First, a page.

It is conceded that since all of the evidence was documentary or in the form of written deposition, the findings of the trial court need not be given the weight usually accorded them under Rule 52 of Civil Procedure, 28 U.S.C.A.2 Hence, the trustee (appellant) points up the following evidentiary facts: that on January 21, when the December 22 loan was not paid, the bank officer called on the bankrupt rather than requesting its agent to call at the bank; that new security was taken for the loan; that according to the bank officer's testimony there was "real difficulty other than just the complaints of people on the job, supplies or subcontractors for unpaid amounts"; that the bank officer was "trying in every way possible to ascertain the true state of affairs"; that the bank officer was "manning the pumps, to try to keep that outfit going until they could complete those critical jobs"; and that Mr. Bryan had told the bank officer he would try to pay the debts out of his private funds if other means failed.
Relying on cases cited3 to the effect that a creditor put on inquiry by the circumstances of his debtor is chargeable with knowledge of those facts which investigation would reveal, the trustee contends that the circumstances recited above require a finding that the bank had reasonable cause to believe the bankrupt insolvent when it accepted the February 8 payment. This conclusion is strengthened, he says, by the trial court's finding that by February 14, 1951, the fact of the bankrupt's insolvency was well known to all. In support of his argument, he cites Corn Exchange Nat. Bank & Trust Co. v. Klauder, 318 U.S. 434, 63 S.Ct. 679, 87 L.Ed. 884; Coombs v. Merchants Bank, 2 Cir., 161 F.2d 858; Security-First National Bank v. Quittner, 9 Cir., 176 F.2d 997.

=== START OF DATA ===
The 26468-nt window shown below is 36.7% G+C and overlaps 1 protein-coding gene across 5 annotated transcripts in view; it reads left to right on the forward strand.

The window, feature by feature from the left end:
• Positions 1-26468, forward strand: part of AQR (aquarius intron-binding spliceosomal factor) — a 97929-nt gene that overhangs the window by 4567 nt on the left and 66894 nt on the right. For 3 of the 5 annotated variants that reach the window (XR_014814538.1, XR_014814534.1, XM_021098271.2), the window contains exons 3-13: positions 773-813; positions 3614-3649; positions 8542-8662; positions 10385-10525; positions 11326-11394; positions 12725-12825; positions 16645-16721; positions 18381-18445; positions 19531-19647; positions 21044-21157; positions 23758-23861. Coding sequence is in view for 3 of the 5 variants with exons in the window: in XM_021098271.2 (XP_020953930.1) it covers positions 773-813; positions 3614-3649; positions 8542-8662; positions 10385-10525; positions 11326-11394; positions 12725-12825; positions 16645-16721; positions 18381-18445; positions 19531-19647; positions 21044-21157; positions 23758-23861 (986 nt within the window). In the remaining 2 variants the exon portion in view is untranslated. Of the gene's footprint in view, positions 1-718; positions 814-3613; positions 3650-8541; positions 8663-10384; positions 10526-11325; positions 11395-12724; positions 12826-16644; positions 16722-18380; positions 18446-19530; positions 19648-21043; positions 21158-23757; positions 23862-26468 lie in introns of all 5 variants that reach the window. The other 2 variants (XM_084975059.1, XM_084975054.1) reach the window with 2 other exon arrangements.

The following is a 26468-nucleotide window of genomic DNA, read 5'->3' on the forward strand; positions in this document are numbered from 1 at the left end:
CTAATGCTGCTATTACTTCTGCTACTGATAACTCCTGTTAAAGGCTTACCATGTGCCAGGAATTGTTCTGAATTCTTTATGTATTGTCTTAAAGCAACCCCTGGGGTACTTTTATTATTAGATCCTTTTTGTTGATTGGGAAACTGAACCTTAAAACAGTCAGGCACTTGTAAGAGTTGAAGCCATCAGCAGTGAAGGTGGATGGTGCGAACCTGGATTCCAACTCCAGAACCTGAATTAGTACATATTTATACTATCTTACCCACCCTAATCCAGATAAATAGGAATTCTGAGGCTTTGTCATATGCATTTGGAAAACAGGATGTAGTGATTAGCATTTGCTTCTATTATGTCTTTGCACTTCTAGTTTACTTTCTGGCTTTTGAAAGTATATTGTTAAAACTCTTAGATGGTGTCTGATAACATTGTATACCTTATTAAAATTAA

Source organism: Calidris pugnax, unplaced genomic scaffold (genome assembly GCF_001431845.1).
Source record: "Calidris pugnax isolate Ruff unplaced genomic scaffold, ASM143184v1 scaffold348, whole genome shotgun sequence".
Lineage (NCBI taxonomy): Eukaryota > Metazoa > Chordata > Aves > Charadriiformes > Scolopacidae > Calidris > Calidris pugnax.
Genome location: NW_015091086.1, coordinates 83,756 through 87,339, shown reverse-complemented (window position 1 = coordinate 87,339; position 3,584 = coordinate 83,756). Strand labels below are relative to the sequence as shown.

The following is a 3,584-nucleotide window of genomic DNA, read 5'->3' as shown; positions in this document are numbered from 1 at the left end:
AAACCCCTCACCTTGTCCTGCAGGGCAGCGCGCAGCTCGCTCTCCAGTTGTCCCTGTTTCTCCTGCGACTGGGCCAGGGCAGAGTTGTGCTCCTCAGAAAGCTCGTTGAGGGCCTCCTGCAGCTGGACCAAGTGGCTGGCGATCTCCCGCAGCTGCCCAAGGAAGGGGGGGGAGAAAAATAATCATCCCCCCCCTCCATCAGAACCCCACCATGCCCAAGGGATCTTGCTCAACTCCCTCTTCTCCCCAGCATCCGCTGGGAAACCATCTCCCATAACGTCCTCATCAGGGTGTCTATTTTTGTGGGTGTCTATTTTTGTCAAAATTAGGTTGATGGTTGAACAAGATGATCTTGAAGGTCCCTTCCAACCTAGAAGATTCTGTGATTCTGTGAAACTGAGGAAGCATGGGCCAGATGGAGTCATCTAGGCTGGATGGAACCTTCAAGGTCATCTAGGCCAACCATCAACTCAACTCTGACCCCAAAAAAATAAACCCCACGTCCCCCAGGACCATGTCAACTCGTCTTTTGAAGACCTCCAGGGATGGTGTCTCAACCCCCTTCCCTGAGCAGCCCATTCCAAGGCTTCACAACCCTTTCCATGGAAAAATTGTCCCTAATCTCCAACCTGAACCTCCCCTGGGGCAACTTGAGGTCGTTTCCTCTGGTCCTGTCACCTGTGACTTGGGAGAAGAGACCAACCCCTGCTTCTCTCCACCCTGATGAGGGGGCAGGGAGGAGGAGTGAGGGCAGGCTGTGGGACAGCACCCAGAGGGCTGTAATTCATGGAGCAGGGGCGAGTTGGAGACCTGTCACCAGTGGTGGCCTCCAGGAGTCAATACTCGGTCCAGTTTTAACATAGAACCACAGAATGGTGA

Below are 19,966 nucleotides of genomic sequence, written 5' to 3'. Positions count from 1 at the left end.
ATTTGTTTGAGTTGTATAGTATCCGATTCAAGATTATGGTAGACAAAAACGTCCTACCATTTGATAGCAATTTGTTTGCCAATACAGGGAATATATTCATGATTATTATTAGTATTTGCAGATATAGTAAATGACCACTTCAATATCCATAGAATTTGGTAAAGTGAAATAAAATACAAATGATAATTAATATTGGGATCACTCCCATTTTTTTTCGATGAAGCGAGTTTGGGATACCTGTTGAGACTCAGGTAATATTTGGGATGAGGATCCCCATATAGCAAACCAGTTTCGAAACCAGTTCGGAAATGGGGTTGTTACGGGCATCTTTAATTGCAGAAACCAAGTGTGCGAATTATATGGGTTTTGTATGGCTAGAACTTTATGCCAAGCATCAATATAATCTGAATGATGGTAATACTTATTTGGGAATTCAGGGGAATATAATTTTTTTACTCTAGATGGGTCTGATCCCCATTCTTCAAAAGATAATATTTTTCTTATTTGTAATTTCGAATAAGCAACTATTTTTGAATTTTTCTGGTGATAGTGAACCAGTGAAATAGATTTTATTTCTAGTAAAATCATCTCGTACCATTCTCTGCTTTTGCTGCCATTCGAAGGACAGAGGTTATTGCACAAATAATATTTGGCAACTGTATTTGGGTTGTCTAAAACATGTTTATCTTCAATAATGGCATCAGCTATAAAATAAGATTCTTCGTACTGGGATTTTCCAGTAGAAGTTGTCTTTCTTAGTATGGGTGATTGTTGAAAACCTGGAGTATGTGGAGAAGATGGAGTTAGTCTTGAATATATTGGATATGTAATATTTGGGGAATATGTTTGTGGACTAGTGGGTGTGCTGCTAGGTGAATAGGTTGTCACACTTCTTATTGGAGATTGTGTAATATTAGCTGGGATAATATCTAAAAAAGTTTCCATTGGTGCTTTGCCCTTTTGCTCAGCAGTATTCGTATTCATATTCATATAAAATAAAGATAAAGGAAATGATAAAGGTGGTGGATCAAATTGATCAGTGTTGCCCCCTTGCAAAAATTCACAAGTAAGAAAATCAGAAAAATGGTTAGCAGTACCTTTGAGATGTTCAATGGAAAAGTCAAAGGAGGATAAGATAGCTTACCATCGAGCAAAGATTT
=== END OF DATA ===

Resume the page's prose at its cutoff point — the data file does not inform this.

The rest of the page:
We recognize the rule of the authorities cited in footnote 3, but the question is whether or not the circumstances known to the bank were sufficient to cause a full inquiry into the solvency (in the legal sense) of the bankrupt, and if so, was sufficient inquiry made.
The past relationships between the appellee and the bankrupt had been successful, and we think that it was not unreasonable for the bank officers to take into consideration the nature of the business in which the bankrupt was engaged. It is well known in the business world that at a given time a large contractor may be insolvent in the sense that he owes more money than he has liquid assets; yet this is not necessarily insolvency in the legal sense. Rather it is only a shortage of cash or working capital, a situation which in the ordinary course of events can and will be remedied upon the completion of the contracts and the receipt of payment. His principal assets are not physical property such as real estate, equipment or inventory, but incorporeal rights potentially of great value even though not readily turned into cash.
To be sure, the appellee knew that the bankrupt was having difficulty meeting current obligations — which, after all, was the reason working capital was needed. But it also knew that the bankrupt had several lucrative jobs in progress and that some were near completion. The past experiences with the bankrupt were such that the appellee bank could reasonably expect payment of the loans, and the fact that a loan of $100,000 was made after the December 22 loan was past due is indicative of the confidence its officers had in the bankrupt's position. The slowness with which the bankrupt was meeting some obligations and the fact that it failed to pay the note due on January 21 were circumstances which would cause some inquiry to be made; and one was begun. The bankrupt showed the appellee's officer that there were more than a half-million dollars in retainages on one job alone, explaining that receipt of this amount would remedy the situation considerably.